Perceived as altar or as steeple, or disguised in humble blessings holding all the secrets of divinity?

I confess that I have judged, mistrusted, or ignored the sacred heart of what is elfin, elephantine, or invisible. To perceive myself as anything at all, I fabricated a counterfeit of me, as unobjectionable as organic textiles, artisan-constructed, not beautiful, not ugly, but unused,
instead of draped across a pair of chilly shoulders and a thinly covered back
for an hour’s warmth and comfort, maybe more.

I confess that my love, imperfect and sporadic even when spontaneous, without agenda,
struggled, poorly tended and quickly reabsorbed;
lay inert in my unworthiness…
the smoky aura radiating bleakly from the embers of my heart
into eternity.

But I have heard your promise and have clung to it as to a mast in a hurricane:

In the wilderness shall waters break out, and streams in the desert.
And the parched ground shall become a pool, and the thirsty land springs of water.
In the habitation of dragons… shall be grass with reeds and rushes.
And a highway shall be there, and a way, and it shall be called The way of holiness;
And the ransomed of the Lord shall return, and come to Zion with songs and everlasting joy upon their heads: they shall obtain joy and gladness, and sorrow and sighing shall flee away.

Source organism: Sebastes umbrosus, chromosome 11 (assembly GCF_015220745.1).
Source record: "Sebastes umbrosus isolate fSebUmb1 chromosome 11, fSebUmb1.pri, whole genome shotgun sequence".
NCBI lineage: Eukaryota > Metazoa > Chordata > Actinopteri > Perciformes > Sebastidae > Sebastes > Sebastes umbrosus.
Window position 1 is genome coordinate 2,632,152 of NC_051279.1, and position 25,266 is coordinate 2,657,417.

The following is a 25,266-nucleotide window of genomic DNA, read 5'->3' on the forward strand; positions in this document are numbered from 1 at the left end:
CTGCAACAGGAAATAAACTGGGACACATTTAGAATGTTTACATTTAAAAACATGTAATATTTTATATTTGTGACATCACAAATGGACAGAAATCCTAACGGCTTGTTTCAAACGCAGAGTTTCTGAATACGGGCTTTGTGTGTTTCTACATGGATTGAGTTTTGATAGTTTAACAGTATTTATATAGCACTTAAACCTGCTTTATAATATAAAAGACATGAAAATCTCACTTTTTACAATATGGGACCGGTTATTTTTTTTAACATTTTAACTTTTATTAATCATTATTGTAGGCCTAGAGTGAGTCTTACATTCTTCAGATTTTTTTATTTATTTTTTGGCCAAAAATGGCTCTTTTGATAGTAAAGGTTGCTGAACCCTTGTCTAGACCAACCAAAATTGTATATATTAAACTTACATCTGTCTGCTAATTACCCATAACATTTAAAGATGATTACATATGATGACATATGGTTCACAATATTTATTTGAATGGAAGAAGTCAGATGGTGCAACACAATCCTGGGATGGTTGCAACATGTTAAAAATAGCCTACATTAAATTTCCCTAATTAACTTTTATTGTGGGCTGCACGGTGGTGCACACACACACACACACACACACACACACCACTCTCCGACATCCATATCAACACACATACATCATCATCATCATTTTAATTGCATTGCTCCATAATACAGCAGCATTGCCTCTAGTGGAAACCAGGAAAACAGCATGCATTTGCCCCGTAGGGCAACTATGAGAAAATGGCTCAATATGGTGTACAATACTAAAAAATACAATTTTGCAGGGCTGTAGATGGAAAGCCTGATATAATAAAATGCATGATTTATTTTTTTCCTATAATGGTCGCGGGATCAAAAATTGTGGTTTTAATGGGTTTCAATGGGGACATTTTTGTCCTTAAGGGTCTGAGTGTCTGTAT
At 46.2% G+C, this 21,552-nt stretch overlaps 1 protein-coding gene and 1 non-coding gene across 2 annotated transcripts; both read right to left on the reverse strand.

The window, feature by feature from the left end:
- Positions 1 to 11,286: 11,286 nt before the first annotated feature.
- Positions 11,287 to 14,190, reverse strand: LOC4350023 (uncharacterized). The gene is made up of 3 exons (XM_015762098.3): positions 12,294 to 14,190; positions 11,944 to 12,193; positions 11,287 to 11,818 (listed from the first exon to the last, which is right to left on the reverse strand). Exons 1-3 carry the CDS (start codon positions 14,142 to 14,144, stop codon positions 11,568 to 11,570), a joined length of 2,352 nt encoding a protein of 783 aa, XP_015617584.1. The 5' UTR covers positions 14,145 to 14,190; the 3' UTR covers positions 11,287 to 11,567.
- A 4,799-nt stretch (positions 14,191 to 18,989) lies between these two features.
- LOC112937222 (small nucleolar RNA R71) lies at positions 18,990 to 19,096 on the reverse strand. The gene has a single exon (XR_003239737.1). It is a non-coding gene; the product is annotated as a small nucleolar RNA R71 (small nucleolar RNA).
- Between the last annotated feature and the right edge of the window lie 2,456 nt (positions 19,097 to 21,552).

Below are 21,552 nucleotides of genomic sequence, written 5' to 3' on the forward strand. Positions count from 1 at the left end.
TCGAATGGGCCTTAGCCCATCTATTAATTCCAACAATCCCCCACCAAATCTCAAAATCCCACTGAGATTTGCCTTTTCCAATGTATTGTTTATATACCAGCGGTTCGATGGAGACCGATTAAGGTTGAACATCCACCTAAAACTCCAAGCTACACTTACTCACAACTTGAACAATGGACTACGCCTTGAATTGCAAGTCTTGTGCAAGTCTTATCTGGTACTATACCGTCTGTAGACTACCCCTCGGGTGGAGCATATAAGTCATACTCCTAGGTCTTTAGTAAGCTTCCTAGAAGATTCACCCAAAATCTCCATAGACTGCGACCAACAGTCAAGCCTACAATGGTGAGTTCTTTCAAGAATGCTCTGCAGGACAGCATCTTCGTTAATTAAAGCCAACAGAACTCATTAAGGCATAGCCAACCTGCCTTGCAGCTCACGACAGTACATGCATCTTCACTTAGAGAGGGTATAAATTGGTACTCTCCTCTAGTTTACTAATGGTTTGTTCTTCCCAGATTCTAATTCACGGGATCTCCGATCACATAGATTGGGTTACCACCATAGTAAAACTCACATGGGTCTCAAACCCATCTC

[5]

In that fearsome hurricane there seemed a force that kept the pieces in the solitary unit known as me from cleaving as when I was made. Tormenting thoughts in neon hues could penetrate with ease the feeble bonds of molecules and atoms, and off I went, like sparks from green wood, failing, failing to adhere, flickering out in the pallid sky. The eyes, wherever they might rest, were helpless to regain the whole, and off I went in shards or streaks or grotesque shapes or formlessly… fleeing particles of the unit I once recognized as me.

They were of the lie, I knew… but why? Who benefits, and in what way? All that occurred to me is I, because the day is short and even now the shadows lengthen; in the dark there is no certainty.

And Truth replied, It is YOUR light that midnight lacks.

O Father-Mother, I confess: Your nature is perplexing in my bereavement. This I know: You live in me; my native purity is Love, and all I need. But even in that certainty, I have felt orphaned and adrift in something near insanity.

And so did I approach you, child to parent, willing to surrender all in order to be reassembled into your intention for me. And you heard my plea:

Behold, thou desirest truth in the inward parts: and in the hidden part thou shalt make me to know wisdom.
Purge me with hyssop, and I shall be clean: wash me, and I shall be whiter than snow.
Make me to hear joy and gladness; that the bones which thou hast broken may rejoice.
Hide thy face from my sins, and blot out all mine iniquities.
Create in me a clean heart, O God, and renew a right spirit within me.
Cast me not away from thy presence, and take not thy holy spirit from me.